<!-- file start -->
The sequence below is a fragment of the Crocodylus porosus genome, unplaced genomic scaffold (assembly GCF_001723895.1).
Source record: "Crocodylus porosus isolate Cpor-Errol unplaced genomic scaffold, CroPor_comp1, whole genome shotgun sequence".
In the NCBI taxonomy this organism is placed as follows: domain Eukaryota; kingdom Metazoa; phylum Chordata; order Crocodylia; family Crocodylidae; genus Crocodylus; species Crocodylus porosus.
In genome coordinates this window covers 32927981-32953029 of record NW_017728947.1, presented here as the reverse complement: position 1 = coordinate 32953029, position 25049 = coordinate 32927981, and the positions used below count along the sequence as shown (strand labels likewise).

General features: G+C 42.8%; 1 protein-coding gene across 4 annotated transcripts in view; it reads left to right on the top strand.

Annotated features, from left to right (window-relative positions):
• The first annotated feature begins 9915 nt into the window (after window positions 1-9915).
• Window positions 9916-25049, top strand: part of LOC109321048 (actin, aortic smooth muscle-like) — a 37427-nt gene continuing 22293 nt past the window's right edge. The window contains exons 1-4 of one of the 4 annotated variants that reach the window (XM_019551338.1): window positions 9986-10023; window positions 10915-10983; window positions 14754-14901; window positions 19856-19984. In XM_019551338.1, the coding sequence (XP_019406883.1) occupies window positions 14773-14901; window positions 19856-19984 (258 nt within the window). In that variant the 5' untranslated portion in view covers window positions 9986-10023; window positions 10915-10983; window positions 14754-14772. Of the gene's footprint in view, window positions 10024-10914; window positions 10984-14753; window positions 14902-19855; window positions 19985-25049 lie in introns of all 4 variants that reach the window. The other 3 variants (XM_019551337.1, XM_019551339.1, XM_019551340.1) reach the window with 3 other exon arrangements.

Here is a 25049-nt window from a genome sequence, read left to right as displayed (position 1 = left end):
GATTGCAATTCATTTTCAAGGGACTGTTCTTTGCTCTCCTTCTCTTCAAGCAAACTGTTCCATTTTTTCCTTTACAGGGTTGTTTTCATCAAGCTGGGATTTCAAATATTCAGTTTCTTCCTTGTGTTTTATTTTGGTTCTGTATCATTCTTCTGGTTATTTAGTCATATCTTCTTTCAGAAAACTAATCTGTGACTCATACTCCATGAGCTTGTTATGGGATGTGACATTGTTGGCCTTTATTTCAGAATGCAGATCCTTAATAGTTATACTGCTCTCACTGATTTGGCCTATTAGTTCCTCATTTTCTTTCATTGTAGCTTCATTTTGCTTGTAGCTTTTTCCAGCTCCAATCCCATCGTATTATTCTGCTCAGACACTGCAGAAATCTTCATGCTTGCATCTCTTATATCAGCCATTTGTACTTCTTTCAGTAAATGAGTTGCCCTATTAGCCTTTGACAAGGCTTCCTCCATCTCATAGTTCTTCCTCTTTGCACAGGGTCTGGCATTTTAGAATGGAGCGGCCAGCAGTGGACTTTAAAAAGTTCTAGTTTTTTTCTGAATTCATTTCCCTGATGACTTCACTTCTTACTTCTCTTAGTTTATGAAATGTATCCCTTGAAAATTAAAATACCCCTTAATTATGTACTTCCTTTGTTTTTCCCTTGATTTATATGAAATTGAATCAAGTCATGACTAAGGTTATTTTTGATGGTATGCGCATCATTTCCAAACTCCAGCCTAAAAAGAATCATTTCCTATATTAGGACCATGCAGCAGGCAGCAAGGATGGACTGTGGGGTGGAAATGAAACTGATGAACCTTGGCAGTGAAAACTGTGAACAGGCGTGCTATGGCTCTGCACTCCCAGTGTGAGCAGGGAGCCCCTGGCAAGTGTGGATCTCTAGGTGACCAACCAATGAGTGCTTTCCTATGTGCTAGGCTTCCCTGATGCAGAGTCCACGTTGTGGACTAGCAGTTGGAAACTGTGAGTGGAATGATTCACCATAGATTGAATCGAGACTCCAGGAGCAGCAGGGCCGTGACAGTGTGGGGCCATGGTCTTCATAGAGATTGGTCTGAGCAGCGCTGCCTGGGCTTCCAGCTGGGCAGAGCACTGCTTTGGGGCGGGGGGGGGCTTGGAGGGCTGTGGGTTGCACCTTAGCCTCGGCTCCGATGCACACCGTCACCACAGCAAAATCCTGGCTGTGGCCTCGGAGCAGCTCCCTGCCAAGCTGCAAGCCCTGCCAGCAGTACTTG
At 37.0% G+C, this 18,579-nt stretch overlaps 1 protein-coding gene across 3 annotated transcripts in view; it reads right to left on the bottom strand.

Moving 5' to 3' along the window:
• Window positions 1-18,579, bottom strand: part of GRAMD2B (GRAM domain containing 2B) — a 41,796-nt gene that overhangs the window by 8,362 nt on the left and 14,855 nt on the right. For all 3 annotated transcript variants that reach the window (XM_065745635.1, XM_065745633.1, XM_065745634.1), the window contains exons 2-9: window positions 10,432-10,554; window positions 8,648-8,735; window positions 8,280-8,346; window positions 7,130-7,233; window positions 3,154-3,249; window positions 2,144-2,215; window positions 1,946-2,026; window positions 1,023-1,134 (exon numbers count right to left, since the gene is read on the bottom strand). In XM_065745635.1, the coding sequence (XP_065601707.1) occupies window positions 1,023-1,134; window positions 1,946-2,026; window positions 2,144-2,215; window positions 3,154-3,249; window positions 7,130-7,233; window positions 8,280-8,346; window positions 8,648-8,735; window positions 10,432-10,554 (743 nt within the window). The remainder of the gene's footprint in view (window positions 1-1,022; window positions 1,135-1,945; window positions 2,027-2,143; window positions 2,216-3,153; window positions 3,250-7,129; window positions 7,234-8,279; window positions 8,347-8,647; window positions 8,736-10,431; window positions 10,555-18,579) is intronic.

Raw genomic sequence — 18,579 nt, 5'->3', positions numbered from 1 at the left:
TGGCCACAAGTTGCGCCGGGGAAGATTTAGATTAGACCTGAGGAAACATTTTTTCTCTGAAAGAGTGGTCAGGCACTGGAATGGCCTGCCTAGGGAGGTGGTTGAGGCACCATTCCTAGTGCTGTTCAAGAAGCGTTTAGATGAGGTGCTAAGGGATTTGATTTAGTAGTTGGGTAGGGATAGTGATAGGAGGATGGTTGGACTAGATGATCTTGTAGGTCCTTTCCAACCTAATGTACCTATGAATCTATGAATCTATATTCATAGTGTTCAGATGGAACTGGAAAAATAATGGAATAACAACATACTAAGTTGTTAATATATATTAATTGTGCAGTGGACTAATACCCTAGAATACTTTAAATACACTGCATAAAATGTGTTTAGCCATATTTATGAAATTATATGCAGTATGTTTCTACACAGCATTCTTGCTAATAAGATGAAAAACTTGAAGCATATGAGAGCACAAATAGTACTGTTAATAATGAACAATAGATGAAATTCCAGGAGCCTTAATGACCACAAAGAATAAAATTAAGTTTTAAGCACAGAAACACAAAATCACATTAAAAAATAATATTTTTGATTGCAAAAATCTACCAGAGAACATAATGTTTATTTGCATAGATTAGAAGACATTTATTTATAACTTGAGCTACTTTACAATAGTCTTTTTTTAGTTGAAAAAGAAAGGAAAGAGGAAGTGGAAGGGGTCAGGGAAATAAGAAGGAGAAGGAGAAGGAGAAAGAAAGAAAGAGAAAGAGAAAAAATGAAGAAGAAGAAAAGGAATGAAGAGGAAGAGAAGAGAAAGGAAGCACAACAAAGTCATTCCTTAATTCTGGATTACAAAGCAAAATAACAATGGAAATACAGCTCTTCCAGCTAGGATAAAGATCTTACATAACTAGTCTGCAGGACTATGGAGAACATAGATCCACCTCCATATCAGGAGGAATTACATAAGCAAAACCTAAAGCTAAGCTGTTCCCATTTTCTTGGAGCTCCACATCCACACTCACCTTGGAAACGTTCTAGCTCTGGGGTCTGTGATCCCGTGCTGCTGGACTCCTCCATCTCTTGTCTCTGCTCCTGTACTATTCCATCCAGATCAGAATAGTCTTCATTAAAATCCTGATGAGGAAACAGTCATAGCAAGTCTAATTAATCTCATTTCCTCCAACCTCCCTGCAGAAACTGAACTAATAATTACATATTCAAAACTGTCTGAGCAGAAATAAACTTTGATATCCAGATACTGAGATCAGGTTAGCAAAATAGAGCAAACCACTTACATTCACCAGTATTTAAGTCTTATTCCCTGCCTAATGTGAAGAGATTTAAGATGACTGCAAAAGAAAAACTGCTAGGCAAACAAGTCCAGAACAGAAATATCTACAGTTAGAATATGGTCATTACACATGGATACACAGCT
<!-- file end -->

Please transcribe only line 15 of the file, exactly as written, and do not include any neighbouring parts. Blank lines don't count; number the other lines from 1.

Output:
TGGCCACAAGTTGCGCCGGGGAAGATTTAGATTAGACCTGAGGAAACATTTTTTCTCTGAAAGAGTGGTCAGGCACTGGAATGGCCTGCCTAGGGAGGTGGTTGAGGCACCATTCCTAGTGCTGTTCAAGAAGCGTTTAGATGAGGTGCTAAGGGATTTGATTTAGTAGTTGGGTAGGGATAGTGATAGGAGGATGGTTGGACTAGATGATCTTGTAGGTCCTTTCCAACCTAATGTACCTATGAATCTATGAATCTATATTCATAGTGTTCAGATGGAACTGGAAAAATAATGGAATAACAACATACTAAGTTGTTAATATATATTAATTGTGCAGTGGACTAATACCCTAGAATACTTTAAATACACTGCATAAAATGTGTTTAGCCATATTTATGAAATTATATGCAGTATGTTTCTACACAGCATTCTTGCTAATAAGATGAAAAACTTGAAGCATATGAGAGCACAAATAGTACTGTTAATAATGAACAATAGATGAAATTCCAGGAGCCTTAATGACCACAAAGAATAAAATTAAGTTTTAAGCACAGAAACACAAAATCACATTAAAAAATAATATTTTTGATTGCAAAAATCTACCAGAGAACATAATGTTTATTTGCATAGATTAGAAGACATTTATTTATAACTTGAGCTACTTTACAATAGTCTTTTTTTAGTTGAAAAAGAAAGGAAAGAGGAAGTGGAAGGGGTCAGGGAAATAAGAAGGAGAAGGAGAAGGAGAAAGAAAGAAAGAGAAAGAGAAAAAATGAAGAAGAAGAAAAGGAATGAAGAGGAAGAGAAGAGAAAGGAAGCACAACAAAGTCATTCCTTAATTCTGGATTACAAAGCAAAATAACAATGGAAATACAGCTCTTCCAGCTAGGATAAAGATCTTACATAACTAGTCTGCAGGACTATGGAGAACATAGATCCACCTCCATATCAGGAGGAATTACATAAGCAAAACCTAAAGCTAAGCTGTTCCCATTTTCTTGGAGCTCCACATCCACACTCACCTTGGAAACGTTCTAGCTCTGGGGTCTGTGATCCCGTGCTGCTGGACTCCTCCATCTCTTGTCTCTGCTCCTGTACTATTCCATCCAGATCAGAATAGTCTTCATTAAAATCCTGATGAGGAAACAGTCATAGCAAGTCTAATTAATCTCATTTCCTCCAACCTCCCTGCAGAAACTGAACTAATAATTACATATTCAAAACTGTCTGAGCAGAAATAAACTTTGATATCCAGATACTGAGATCAGGTTAGCAAAATAGAGCAAACCACTTACATTCACCAGTATTTAAGTCTTATTCCCTGCCTAATGTGAAGAGATTTAAGATGACTGCAAAAGAAAAACTGCTAGGCAAACAAGTCCAGAACAGAAATATCTACAGTTAGAATATGGTCATTACACATGGATACACAGCT